When Esau who personified Amalek to Jacob in the sense that his momentous murderous attack was in the guise of the evil inclination, such that he sought to emasculate to Jacob from servicing as Yisrael in the name of fathering the destined Twelve Tribes of Israel. The attack came in the guise of a manipulation of God's name, for which Jacob responded with a sanctification of God('s Name) and defeated the attack of Esau. Jacob himself reiterated the wave of doubt, for he brought the same accusation upon Joseph himself, all in the name that perhaps Joseph was somehow blemished, thus guaranteeing destruction for Israel. Joseph, like his father sanctified God in the open, and a precedent was established in the name of Joseph [he who is destined in the future as "Moshiach ben Yosef" to eradicate the personification of Esau] to stand tall in redemption terms over one's own children [even if only spiritual, as were Efraim and Menashe to Jacob].

Such is the Jewish responsibility to the Gerim, to withstand "evil eye" attacks that are orchestrated by stigma and poor education and taste to that which God considers the most holy [making Gerim], and the crucial aspects of redemption. In the work of God, we must know the truth, stand for the truth, and carry out the truth; to the absence of the opposite, reduces an enemy attack into dialogue with God, even if superimposed upon the potentially wicked. In this way, the Redemption will arouse from below, and the Messiah son of Joseph process will witness the Honor of God in Dynamic proactive motion.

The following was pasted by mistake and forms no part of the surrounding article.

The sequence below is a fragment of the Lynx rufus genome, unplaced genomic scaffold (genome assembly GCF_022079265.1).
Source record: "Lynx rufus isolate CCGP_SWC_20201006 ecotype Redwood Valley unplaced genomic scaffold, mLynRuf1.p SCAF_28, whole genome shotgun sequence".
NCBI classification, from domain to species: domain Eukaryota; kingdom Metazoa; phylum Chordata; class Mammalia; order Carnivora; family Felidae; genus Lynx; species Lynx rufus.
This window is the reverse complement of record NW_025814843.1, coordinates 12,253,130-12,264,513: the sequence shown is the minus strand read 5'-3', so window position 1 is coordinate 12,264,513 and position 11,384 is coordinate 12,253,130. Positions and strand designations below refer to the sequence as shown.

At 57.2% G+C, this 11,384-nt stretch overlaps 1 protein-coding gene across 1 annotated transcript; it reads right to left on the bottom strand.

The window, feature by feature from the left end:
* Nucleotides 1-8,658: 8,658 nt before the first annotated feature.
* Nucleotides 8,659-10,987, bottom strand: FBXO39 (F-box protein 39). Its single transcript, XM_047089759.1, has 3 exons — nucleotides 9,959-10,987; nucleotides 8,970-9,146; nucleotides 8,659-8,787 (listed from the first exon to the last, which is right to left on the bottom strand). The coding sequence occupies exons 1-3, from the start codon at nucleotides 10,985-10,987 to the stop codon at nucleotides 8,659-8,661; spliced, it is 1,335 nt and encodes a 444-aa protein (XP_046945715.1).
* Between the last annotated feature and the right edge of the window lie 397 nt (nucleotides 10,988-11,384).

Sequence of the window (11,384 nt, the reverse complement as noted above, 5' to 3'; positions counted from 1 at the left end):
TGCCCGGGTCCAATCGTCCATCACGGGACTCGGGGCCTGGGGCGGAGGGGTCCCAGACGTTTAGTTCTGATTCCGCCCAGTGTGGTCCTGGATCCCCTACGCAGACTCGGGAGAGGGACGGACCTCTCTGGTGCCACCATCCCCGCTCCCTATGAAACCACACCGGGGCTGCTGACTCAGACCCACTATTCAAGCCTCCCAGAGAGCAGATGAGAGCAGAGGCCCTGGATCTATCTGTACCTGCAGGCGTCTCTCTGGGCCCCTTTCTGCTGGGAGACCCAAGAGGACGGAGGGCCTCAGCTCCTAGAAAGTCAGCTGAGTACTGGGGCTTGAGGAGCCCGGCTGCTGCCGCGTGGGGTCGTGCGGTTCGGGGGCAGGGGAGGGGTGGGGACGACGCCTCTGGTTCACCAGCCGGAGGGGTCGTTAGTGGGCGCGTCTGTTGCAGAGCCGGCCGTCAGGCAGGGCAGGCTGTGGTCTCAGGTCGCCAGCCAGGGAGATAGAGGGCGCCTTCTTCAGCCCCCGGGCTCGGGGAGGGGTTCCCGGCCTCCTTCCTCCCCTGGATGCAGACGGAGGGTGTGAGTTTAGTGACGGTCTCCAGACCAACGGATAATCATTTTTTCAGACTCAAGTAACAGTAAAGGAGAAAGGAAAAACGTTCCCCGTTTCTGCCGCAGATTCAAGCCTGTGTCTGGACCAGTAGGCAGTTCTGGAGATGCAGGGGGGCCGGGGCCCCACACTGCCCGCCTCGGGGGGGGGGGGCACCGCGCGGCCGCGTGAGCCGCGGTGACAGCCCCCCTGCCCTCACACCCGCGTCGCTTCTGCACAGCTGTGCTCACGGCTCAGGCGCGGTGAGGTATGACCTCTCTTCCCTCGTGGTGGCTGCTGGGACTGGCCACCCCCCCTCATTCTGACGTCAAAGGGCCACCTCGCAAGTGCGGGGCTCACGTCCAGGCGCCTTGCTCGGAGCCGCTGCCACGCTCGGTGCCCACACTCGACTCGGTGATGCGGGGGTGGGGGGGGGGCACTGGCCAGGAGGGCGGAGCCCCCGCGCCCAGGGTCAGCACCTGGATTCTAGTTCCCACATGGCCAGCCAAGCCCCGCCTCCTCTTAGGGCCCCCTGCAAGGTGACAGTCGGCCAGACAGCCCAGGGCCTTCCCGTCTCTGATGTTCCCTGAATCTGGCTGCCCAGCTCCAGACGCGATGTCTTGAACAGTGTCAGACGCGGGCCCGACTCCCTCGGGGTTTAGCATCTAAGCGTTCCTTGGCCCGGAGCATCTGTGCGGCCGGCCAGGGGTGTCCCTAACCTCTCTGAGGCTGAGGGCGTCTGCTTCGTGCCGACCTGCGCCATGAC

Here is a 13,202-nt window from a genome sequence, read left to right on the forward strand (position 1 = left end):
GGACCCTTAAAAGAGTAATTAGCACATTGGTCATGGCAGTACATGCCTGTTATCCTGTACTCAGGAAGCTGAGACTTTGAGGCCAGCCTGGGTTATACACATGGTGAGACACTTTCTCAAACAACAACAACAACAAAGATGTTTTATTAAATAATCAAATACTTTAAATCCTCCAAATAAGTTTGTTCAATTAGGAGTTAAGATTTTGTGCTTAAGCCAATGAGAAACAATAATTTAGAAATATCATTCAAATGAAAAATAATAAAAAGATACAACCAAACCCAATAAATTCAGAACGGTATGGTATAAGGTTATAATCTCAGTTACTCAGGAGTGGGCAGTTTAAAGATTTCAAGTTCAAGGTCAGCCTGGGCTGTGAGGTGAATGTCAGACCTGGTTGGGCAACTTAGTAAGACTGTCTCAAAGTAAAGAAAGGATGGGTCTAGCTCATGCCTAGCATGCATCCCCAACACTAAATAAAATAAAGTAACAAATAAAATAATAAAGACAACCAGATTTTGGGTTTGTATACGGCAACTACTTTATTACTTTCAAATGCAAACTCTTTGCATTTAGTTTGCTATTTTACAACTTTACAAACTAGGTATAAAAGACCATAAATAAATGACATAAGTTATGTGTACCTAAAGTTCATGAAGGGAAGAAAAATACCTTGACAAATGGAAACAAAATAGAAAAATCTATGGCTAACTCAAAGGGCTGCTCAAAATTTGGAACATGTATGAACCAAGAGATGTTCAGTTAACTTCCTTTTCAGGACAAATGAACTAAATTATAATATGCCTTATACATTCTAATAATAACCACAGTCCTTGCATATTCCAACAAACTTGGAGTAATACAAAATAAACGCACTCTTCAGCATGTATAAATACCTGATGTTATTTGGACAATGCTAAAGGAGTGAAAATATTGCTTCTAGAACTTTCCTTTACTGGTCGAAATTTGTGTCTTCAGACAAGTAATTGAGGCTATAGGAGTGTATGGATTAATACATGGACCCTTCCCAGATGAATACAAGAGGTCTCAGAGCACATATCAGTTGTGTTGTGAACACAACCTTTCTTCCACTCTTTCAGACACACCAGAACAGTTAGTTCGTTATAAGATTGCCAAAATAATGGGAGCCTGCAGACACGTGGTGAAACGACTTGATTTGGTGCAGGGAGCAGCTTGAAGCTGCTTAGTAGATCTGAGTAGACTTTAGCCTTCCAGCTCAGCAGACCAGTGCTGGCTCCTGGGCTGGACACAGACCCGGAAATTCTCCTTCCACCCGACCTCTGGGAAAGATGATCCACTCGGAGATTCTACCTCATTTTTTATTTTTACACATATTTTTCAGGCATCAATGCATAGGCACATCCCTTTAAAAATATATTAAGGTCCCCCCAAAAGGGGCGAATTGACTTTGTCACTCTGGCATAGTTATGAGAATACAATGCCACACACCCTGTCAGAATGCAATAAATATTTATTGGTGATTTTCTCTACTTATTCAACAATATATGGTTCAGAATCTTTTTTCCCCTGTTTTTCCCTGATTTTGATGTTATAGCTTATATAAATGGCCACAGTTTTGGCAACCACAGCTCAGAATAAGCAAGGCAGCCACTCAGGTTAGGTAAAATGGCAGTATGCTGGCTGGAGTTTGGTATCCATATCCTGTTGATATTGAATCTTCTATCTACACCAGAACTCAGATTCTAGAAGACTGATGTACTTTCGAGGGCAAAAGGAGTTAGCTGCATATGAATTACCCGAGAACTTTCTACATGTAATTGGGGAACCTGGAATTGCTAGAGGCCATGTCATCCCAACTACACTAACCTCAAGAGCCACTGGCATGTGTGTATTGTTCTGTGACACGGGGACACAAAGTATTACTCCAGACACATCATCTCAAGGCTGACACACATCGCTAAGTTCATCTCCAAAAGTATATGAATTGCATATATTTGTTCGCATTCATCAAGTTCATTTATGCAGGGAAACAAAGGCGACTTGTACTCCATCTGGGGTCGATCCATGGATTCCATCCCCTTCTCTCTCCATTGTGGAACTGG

Perhaps the only question that could be offered is, why? One answer is quite simple, and is contained in the explanation of Jacob's Blessing to Judah, he who signifies all Jews in the End of Days [which has the same Gematria as Efraim / Menashe 726!] concerning becoming "red-eyed from wine and white toothed from milk." The Midrash answers that the wine gladdens the heart and the milky teeth come not from the consumption of milk, but from the frequent smiles that coordinate with a glad heart. Such an occasion can only take place on Shabbat, where Kiddush brings in Shabbat, and smiles extend forever, as Jews and Gerim usher in week after week together the fact that God – Elokim Created the World; one Mankind, a Shabbat for all.

In closing, "who are these to you," you say – well, these are the Gerim, those destined to be redeemed, return to God, and partake of the Shabbat…can't you tell by the smile that is barely contained by the World of the Ger?

Audio Shiur at 11 P.M. on Vayechi Monday [Tzfat Time]


Anonymous said...

Baruch HaShem!!! Excellent article, Rabbi Katz...